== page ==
Amazon (NASDAQ:AMZN) CEO Jeff Bezos spoke about the future of his company in his annual investor letter, which was released earlier this month. You can read some of the biggest takeaways here, but let's focus for a moment on the section that was almost entirely devoted to the artificial intelligence subcategory called machine learning.
Machine learning is when a computer, or program, learns how to use information on its own, without having to be expressly taught how. It's a concept that's been around since the 1950s, and Bezos directly told Amazon investors in the letter to "watch this space. Much more to come."
So what exactly is Amazon doing with machine learning, and why should all investors be watching the space? Let's take a quick look, using Bezos' comments as a guide.
Amazon's machine learning focus
At Amazon, we've been engaged in the practical application of machine learning for many years now. Some of this work is highly visible: our autonomous Prime Air delivery drones; the Amazon Go convenience store that uses machine vision to eliminate checkout lines; and Alexa, our cloud-based AI assistant.
Bezos is talking here about the most tech-forward approaches that the company's made most recently. Getting a drone to fly itself to a home and deliver a package is pretty high-tech, and machine learning is helping to make it happen.
The same goes for the company's attempt at a futuristic convenience store, called Amazon Go, where customers scan an app as they walk into the store, and then let cameras, sensors, and machine learning systems determine which items they've placed in their bags, and automatically check out and pay for the items without standing in line at the cashier.
Both Prime Air and Amazon Go are in the testing stages, though, so most of us don't get to experience these machine learning examples in the wild. But Bezos offered another example of machine learning, Amazon's Alexa assistant, that's far more prevalent and is quickly becoming the standard for voice-activated virtual assistants driven by artificial intelligence (AI).
Amazon opened up Alexa to third parties just last year, and the virtual assistant's integration across a wide variety of devices has been impressive. You can now use Alexa's voice commands to control things like an LG refrigerator, certain aspects of Ford's in-vehicle Sync 3 system, and Dish's Hopper DVR players; Whirlpool will even be releasing an Alexa voice-controlled washing machine later this year.
As impressive as all of this is, Bezos said that there's much more that Amazon is doing with machine learning that you don't see.
More than meets the eye
But much of what we do with machine learning happens beneath the surface. Machine learning drives our algorithms for demand forecasting, product search ranking, product and deals recommendations, merchandising placements, fraud detection, translations, and much more. Though less visible, much of the impact of machine learning will be of this type -- quietly but meaningfully improving core operations.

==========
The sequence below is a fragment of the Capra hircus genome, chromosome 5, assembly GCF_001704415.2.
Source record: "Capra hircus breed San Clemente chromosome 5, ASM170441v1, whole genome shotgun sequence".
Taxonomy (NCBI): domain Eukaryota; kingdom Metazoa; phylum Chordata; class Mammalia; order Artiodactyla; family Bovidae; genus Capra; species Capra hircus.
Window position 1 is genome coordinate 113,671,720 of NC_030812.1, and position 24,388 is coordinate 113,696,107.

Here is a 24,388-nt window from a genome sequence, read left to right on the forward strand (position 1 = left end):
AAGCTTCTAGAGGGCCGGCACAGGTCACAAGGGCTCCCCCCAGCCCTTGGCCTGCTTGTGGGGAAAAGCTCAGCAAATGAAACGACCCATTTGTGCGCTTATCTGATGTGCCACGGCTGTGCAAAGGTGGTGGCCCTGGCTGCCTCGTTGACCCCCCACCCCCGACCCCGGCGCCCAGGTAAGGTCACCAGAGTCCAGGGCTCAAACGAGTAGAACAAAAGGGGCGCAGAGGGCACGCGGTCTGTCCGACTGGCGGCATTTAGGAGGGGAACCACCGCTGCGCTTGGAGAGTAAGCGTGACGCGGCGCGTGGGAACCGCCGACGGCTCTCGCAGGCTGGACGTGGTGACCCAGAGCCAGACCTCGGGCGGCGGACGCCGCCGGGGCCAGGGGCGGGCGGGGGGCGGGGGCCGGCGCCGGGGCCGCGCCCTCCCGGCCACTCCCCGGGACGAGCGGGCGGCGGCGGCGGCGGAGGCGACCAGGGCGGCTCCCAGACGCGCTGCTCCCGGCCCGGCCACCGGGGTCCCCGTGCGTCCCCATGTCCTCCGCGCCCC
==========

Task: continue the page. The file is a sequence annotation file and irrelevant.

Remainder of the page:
Bezos is talking here of Amazon's pervasive use of machine learning to improve everything from search results on its website to fraud detection. And while key elements of the company's consumer sales engines are being assisted by machine learning, Amazon isn't the only one using this technology to improve its company.
IBM's (NYSE:IBM) Watson is used to power machine learning solutions for enterprise businesses so that they can sort through their own data. IBM is so keen on machine learning that it calls the technology the "21st century's industrial revolution" and says that the cognitive computing market will be worth $2 trillion over the next decade.
And GPU maker NVIDIA (NASDAQ:NVDA) uses machine learning to allow its on-board computers in semi-autonomous vehicles to process visual information and help them understand what they're looking at. The company also uses its GPUs to help power other machine learning systems for Facebook, Alphabet's Google, and others.
Goldman Sachs analyst Toshiya Hari wrote a few months ago that NVIDIA's total addressable market for AI, including machine learning, could be between $5 billion and $10 billion.
NVIDIA, IBM, and Amazon clearly believe machine learning will be a huge market for them going forward, and Amazon intends on making it a key part of its cloud-based Amazon Web Services (AWS).
Bezos said in the letter, "inside AWS, we're excited to lower the costs and barriers to machine learning and AI so organizations of all sizes can take advantage of these advanced techniques."
So far, companies have used AWS' machine learning systems to help power early disease detection and even figure out how to increase crop yields. And Amazon offers other machine learning services as well -- like Amazon Lex (which powers Alexa), Amazon Polly, and Amazon Rekognition -- for natural language understanding, speech generation, and software for analyzing images.
This machine learning as a service market is expected to take off over the next few years, growing from $613.4 million last year to $3.7 billion by 2021, according to Markets and Markets.
Bezos' letter reveals that Amazon is looking to machine learning to not only improve the fundamentals of its own business, but to create new services for other companies as well. If Amazon investors were looking for clues as to where the company is headed, Bezos made it very clear. Tech investors looking for signs on where to focus their attention next would be wise to take Bezos' comments to heart and keep a close eye on the machine learning market.
Suzanne Frey, an executive at Alphabet, is a member of The Motley Fool’s board of directors. Chris Neiger has no position in any stocks mentioned. The Motley Fool owns shares of and recommends Alphabet (A shares), Alphabet (C shares), Amazon, Facebook, Ford, and Nvidia. The Motley Fool has a disclosure policy.